Thursday, September 6, 2012
WINTERGIRLS by LAURIE HALSE ANDERSON (Goodreads)
Publisher: Viking Juvenile (an imprint of Penguin)
Source: Borrowed from the library
Challenge: 2012 YA Saves Reading Challenge
Lia and Cassie are best friends, wintergirls frozen in matchstick bodies, competitors in a deadly contest to see who can be the skinniest. But what comes after size zero and size double-zero? When Cassie succumbs to the demons within, Lia feels she is being haunted by her friend’s restless spirit.
I believe in the power of words and how they can reach out to a reader and draw them in, evoking feeling and reactions that are so strong they’re undeniable. This is definitely the reason that Wintergirls has been challenged so much, at least to me. Laurie Halse Anderson has taken a few issues, mainly anorexia and bulimia, and spun them into this disturbing, but profoundly powerful story.
Wintergirls is one heck of an emotional roller coaster ride for a reader. Despite never having experienced Lia’s particular condition, I was totally absorbed in her story. It was this strong pull on my emotions – resulting in various states of hurt, anger, sadness, fear, disgust, confusion – that really made a mark on me. I’m a big fan of books that can genuinely draw you in, even when the story is about something you’re not intimately familiar with or even comfortable with – and this book certainly did that for me.
What we read is the story of a broken girl, who’s in the process of completely falling apart. I was certainly concerned as I read about Lia, especially as we get further evidence of how badly she’s fallen into the trap of avoiding any and all food even if she really wants to eat. Though the instances where she faked eating or even forced herself to eat just enough calories were definitely scary, I think what made me even more worried for her was the specificity of her calorie counts of food and her attempts to get her weight lower and lower. There’s a method to her particular process, and it made me sad, worried and disturbed that things like that are actually happening in real life.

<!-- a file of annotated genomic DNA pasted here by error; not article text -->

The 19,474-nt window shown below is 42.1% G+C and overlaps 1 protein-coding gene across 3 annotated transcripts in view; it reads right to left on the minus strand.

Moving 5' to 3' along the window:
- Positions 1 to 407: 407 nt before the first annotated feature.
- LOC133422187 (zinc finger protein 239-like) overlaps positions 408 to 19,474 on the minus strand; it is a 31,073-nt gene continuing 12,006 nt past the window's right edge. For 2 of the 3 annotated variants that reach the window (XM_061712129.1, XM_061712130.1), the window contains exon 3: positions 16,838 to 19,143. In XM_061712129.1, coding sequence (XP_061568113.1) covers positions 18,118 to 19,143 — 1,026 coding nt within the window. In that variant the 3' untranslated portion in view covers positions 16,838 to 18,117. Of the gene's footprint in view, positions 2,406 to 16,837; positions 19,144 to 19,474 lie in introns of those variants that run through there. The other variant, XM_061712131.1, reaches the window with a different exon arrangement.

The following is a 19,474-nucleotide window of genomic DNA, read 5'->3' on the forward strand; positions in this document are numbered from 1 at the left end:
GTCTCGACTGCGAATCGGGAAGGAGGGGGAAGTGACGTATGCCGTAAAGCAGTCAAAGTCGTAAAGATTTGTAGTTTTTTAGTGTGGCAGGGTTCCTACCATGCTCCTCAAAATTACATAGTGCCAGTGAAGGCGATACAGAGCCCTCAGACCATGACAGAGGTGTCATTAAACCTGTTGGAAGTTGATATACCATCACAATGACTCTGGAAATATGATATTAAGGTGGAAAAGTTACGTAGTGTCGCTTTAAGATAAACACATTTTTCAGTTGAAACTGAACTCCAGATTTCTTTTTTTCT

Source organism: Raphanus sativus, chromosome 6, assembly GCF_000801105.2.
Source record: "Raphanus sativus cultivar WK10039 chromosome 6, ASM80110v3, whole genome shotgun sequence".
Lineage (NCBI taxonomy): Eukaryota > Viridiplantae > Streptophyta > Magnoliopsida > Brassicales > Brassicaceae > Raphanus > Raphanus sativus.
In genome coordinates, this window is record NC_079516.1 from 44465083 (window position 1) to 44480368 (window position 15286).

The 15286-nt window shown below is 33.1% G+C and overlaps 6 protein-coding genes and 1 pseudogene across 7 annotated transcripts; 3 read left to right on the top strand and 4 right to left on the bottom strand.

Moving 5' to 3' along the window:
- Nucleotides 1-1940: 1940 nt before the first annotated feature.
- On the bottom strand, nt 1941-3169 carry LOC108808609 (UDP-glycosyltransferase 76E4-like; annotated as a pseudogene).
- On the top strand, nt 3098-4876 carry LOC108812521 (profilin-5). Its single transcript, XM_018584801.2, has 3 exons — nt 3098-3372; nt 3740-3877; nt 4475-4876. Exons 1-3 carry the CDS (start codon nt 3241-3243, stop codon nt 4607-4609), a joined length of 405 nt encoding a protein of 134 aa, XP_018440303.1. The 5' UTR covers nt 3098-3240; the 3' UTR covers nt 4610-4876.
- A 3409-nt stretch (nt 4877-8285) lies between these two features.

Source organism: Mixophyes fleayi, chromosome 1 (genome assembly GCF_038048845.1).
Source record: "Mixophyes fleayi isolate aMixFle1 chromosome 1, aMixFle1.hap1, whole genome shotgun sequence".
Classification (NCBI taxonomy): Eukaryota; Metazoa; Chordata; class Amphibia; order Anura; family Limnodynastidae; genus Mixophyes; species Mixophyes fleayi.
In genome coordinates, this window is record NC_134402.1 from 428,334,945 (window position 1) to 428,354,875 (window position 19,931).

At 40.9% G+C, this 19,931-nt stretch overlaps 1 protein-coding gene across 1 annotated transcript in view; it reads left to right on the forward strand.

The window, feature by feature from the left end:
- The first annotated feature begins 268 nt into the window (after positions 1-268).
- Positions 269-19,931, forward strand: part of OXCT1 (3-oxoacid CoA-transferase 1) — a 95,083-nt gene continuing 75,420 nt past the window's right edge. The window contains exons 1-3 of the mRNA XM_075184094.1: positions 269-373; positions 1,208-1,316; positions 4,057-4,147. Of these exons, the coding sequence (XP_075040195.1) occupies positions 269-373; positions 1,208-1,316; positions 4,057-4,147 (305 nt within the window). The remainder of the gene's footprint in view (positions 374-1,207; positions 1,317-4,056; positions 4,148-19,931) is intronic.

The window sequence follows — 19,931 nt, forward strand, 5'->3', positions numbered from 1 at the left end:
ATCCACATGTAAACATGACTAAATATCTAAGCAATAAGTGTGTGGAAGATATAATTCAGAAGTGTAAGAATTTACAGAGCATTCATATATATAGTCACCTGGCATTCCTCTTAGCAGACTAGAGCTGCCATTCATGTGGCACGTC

What Wintergirls does brilliantly is show the reality of the brutal conditions that teens afflicted with eating disorders may be experiencing. It’s not just a physical thing, where they drop weight, torture their own bodies with deprivation, starvation and constant purging in order to look a certain way. It’s also psychological, with the incredible amount of mind games that are played. There are the taunting voices that say you’re fat, ugly, stupid, fat, ugly, stupid, or the friendly votes of encouragement from other people with disorders that say I did it and I look great and don’t worry, you’ll look great if you do it too, or even the low self-esteem that says you’ll never be good enough if you’re not small enough. More than anything, these thoughts and their constancy in Lia’s mind were what truly disturbed me. They made me realize how difficult it is to really step away from any eating disorder, simply because it would involve trying to reorder your thoughts and to fight hard against the voices that would try to trick you into walking down the same path all over again.
This was a powerful read to me, as someone who has no personal experience of an eating disorder or with anyone close to me who had one. Laurie Halse Anderson was brutal, but realistic in her portrayal of eating disorders, alongside depression and low self-esteem. Though reading this book certainly made me feel uncomfortable and disturbed, I am glad I read it.
To me, despite the many difficult situations that occur, the book ends on a hopeful note. The situation is certainly not a perfect one, but the possibility of a better future is indicated – and I love that it ended on a bit of positivity. It is possible to overcome these things, the book seems to say, and I really appreciated that.
Wintergirls is no walk in the park to read. In fact, if I’m being perfectly honest, it’s like knowing that a car’s about to crash and that you can’t do anything to stop it and so you’re just standing there and watching it happen – repeatedly. It was a hard book to read – but it was well worth my effort. With a powerful story filled with potent emotions and a subject matter that would normally be taboo, Wintergirls certainly shed some light on this sensitive topic with a story that packed a punch to the gut.